A previously healthy 42-year-old white woman presented with a 3-month history of an eruption that began as large, tender nodules and rapidly progressed to large, painful, ulcerated tumors involving her face and trunk. She reported no associated fevers, chills, weight loss, or night sweats. She denied a history of cutaneous disease, sexually transmitted diseases, intravenous drug abuse, or alcohol abuse.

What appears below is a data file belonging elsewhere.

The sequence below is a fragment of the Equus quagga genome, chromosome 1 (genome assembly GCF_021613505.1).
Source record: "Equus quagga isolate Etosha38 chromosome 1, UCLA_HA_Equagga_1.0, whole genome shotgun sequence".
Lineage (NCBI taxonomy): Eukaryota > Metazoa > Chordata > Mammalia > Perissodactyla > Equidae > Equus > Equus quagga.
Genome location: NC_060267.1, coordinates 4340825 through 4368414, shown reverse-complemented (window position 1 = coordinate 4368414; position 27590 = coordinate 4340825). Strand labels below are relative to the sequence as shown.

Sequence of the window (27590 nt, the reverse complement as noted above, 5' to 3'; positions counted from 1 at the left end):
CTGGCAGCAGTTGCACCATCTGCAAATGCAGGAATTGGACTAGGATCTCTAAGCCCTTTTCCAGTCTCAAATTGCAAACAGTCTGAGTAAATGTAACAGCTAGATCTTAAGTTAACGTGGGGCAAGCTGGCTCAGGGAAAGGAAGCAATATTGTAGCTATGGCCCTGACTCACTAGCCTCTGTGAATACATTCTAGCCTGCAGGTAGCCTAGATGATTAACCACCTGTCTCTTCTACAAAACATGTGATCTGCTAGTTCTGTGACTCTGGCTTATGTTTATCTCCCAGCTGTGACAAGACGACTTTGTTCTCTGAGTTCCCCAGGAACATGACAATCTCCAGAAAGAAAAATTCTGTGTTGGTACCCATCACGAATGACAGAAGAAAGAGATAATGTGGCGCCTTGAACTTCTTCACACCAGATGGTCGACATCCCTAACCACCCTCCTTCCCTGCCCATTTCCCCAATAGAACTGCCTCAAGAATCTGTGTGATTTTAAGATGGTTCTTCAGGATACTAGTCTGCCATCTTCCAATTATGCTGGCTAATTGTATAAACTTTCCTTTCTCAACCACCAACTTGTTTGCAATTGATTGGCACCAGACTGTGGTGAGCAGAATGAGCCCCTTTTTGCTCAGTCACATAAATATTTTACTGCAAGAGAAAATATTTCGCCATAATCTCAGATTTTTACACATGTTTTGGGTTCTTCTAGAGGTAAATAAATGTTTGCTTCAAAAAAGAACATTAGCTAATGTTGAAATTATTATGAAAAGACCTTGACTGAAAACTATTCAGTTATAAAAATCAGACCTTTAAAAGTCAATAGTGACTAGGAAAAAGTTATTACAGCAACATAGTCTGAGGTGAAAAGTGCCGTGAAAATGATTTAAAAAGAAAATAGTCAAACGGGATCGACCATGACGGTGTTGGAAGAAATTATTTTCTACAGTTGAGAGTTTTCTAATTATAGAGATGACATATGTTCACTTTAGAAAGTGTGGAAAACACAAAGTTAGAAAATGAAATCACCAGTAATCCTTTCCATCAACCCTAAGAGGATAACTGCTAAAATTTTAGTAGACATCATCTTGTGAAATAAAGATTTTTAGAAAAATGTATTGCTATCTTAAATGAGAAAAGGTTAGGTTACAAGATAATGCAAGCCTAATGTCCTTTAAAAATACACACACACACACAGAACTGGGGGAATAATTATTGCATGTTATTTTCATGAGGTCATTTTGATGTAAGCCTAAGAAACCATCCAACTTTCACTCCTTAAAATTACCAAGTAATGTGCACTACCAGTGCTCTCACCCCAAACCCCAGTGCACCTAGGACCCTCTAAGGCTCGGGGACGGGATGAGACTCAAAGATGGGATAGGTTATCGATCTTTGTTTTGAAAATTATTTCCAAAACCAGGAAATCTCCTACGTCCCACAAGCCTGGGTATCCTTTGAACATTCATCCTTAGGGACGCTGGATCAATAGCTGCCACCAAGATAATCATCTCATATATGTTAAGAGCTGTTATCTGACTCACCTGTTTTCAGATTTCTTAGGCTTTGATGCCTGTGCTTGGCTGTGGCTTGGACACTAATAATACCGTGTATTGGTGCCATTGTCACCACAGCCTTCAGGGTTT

Physical examination revealed multiple exudative, ulcerated tumors on the face and trunk, several of which had rolled, violaceous, infiltrated borders, and some of which had a thick overlying crust (Figure 1 and Figure 2). A punch biopsy specimen was obtained for hematoxylin-eosin staining (Figure 3 and Figure 4).
Grossberg EB, Hunek JR, Chaffins ML. Noduloulcerative Lesions on the Trunk and Face—Quiz Case. Arch Dermatol. 2005;141(10):1311-1316. doi:10.1001/archderm.141.10.1311-d